I've got an LCD that is no longer in use and would like to put it to use in a project. I've got all the parts that came with it, but don't know where to begin. I've stripped it of it's plastics and have it down to the LCD and the controller board. I have the ribbon cable as well. How could I go about testing this LCD to find which pins do what? I know most of the obvious answers are going to be to look for the data sheet, but the LCD itself doesn't appear to have a brand of any sort. Any advice on how to begin testing this out to see if it works would be greatly appreciated. 

Thanks in advance!

Tags: Arduino, LCD, Testing

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Where this LCD came from? Is it a TFT? What size?

If can post a picture, it helps a lot.

Usually, small LCDs have about 45 pins. Among them, the most important ones are Hsync, Vsync, Clock, Vcc, GND, LedA, LedK, and about 24 RGB bits, 8 for each color.

The LCDs I have already worked on, operated in 3.3V, so be careful about that. The backlight on the other hand, may need more, like 19-20V.

Good luck!

Datasheet would be soooo helpful! :(

Not a chance?


I will try and get as much info on it as possible and take some pics when I get home. As far as I know, it's an LCD that was pulled from a digital picture frame. Thanks for the response!

- Adan

Sorry, I haven't had much time to upload the pictures. I will see if I can upload them this evening.

I have a similar problem with a screen I took out of an old word processor. The connector for the LCD board only has 12 pins, and it has six OKI MSM5922A 80-dot LCD segment drivers. The word processor itself has a Z80-type CPU, so I'm pretty sure any of the common MCUs should be able to run it. I've looked online before and only found two posts with people asking how to use this display... not a lot of help when I'm asking the same question! Anyway, good luck to you. I'd be interested to hear about your progress with your LCD.

Does it have any information on it?

I think it's a great shame there isn't some database being built to help with this sort of thing.

For example I have  a Brother DCP585CW printer in which the colour screen works fine although the printer itself has failed.

i also have a Video recorder, a DVD player and a few cordless phones with screens which still work. It would be great if I could get any of them to work with my arduino.

If I get any working I would be happy to post the details but where would be the best place to put them?

"I think it's a great shame there isn't some database being built to help with this sort of thing."


That would be a great resource to have.

If it hasn't happened by the time I get some free time to look into this, I may have to start something like that.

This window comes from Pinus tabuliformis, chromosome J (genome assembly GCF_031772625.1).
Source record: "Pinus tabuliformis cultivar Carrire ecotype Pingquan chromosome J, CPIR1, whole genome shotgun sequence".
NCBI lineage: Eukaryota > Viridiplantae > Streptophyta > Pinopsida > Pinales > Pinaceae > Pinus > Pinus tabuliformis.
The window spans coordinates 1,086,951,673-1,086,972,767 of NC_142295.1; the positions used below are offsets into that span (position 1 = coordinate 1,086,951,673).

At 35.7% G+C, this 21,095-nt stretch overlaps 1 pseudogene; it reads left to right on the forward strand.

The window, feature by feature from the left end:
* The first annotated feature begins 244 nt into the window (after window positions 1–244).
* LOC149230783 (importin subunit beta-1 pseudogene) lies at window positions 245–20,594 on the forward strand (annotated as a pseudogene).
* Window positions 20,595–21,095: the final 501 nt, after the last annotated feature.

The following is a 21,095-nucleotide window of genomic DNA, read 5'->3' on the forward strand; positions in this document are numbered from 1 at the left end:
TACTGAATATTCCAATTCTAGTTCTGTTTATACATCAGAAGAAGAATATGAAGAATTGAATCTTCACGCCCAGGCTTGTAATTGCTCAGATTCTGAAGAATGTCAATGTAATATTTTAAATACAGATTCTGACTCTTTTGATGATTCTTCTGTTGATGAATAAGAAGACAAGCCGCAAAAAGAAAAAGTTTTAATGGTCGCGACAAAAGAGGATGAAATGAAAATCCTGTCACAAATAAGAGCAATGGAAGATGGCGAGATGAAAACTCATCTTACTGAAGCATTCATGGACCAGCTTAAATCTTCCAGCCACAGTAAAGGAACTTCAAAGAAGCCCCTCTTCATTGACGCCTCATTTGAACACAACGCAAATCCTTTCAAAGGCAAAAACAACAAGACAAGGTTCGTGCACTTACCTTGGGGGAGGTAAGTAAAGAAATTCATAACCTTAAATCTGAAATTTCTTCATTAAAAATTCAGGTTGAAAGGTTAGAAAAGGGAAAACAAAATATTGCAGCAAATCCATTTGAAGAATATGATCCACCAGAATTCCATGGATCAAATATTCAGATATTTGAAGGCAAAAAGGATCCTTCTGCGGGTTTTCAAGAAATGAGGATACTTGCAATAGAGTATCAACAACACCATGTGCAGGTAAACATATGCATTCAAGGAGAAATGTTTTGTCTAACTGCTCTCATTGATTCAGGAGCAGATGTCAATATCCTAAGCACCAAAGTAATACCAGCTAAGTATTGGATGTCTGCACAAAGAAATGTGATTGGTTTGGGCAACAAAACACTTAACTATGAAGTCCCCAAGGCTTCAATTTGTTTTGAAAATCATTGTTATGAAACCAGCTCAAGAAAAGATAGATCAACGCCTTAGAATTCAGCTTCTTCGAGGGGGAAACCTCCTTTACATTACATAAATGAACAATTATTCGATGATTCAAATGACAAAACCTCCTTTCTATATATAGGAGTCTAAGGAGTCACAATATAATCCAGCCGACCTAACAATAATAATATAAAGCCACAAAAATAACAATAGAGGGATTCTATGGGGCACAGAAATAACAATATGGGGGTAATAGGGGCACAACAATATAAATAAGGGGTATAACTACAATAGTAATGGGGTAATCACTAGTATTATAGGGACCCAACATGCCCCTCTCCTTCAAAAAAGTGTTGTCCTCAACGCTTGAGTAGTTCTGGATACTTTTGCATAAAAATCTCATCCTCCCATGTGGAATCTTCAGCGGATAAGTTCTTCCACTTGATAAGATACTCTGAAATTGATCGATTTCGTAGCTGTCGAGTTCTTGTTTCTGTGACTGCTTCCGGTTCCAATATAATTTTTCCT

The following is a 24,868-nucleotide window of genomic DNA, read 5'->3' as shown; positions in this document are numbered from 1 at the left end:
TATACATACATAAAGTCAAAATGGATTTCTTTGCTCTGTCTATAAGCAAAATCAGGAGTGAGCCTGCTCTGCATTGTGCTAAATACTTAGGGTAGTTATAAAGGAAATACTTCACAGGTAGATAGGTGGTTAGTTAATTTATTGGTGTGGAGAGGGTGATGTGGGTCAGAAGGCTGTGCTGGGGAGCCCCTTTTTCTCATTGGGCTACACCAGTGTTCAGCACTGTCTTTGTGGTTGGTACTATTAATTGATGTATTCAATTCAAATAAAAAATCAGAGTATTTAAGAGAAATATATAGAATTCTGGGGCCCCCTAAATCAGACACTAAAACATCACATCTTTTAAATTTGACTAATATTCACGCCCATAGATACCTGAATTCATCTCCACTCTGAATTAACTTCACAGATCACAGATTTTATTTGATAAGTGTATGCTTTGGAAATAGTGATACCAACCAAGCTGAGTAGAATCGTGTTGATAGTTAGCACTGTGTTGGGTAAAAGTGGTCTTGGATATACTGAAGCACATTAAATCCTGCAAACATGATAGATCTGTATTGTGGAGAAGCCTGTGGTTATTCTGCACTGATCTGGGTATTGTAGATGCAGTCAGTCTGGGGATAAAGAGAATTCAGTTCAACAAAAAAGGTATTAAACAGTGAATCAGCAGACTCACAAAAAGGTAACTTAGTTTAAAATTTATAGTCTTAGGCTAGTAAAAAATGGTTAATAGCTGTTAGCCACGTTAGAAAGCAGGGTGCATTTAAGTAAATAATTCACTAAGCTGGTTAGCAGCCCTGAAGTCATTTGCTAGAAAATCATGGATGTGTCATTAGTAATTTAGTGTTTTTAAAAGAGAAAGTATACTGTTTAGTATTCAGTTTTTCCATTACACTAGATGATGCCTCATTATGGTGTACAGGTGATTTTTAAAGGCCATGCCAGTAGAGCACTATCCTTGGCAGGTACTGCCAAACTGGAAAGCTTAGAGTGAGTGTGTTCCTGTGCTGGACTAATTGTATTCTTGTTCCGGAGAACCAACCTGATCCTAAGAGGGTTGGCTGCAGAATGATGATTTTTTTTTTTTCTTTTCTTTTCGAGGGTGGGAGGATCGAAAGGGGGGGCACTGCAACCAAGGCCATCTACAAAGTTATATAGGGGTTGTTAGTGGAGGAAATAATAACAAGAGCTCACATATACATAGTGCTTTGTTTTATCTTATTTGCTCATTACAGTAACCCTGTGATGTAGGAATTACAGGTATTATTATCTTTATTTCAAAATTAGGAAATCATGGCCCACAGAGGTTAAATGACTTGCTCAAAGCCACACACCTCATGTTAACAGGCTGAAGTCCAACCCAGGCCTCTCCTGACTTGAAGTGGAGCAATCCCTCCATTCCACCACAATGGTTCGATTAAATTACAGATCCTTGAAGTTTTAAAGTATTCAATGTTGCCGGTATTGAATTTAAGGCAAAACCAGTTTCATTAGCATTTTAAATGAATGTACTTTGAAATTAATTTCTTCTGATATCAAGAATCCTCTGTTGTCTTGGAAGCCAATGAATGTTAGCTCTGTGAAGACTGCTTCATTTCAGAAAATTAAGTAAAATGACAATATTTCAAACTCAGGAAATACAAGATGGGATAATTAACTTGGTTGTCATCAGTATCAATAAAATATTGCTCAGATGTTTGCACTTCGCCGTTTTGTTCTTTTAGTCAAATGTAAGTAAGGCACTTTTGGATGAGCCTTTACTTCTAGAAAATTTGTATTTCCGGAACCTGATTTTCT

Christmas is coming soon, hope you happy, of course, happy Christmas gift or to choose a digital photo frame, are interested can go to my blog to have a look. http://www.digitalframe8.com/blog/

Sorry for the delayed response as I have been quite busy as of late. Here are three of the images. I have more images of the chips on the board as well if you would like me to upload them. Let me know what you think, Marcelo. Thanks.


Myson Century, Inc., says that the CS5845J (the big chip in the middle) is a "TTL interfaced TFT LCD Timing Controller" that supports resolutions up to 1024x600.  The CS5843 is similar (but obviously different) and has a paltry datasheet available.  This dude is selling a Phillips digital picture frame that uses this LCD and he has a bunch of pictures of the pieces and chips.

I don't know how much research you've done online (loads, I'd assume) so I hope that I'm not telling you a bunch of stuff you already know.  I did notice that most of the pins on that connector don't look used.  If you have the rest of the pieces of this device, you may need to map out the connections on a graph.  Also you could use a logic analyzer or oscilloscope to spy on the data that the original controller is sending the LCD to get an idea of what's going on.  If you map out the connections and have some information about the controller (like its datasheet) you might be able to figure out the pins, but then that still leaves the protocol.  As you can see from the Myson website, the LCD chip has quite a few options about how it displays (resolution, dithering, inverted input).  My guess is that the datasheet for this chip is proprietary and they won't give it to you.  Their contact us page almost plainly says, "don't contact us with individual concerns."

Anyway, I hope that some of my research helps.

Your research helps greatly! Thanks, Jonathan! I should be getting my logic analyzer here pretty soon, as I do not have an oscilloscope available to me. And, no, I had not done too much digging around for info on this at all. I'm typically good about finding that info myself, but my intentions of this post was more to seek guidance or a push in the right direction to figuring this out. That definitely should have been the first thing on my list to do, though.

Thanks again for your help. I suppose I've got a head start on how to get the ball rolling here. If I run into any other questions, I will definitely post here for help!

Make sure you keep us up to date on your progress!  I think you have an uphill battle ahead of you, but it sounds like you have the tools and skills to come out successful.  I'm anxious to know what you learn about the protocol the controller uses.  Maybe you can be the first to write an open-source library for it!


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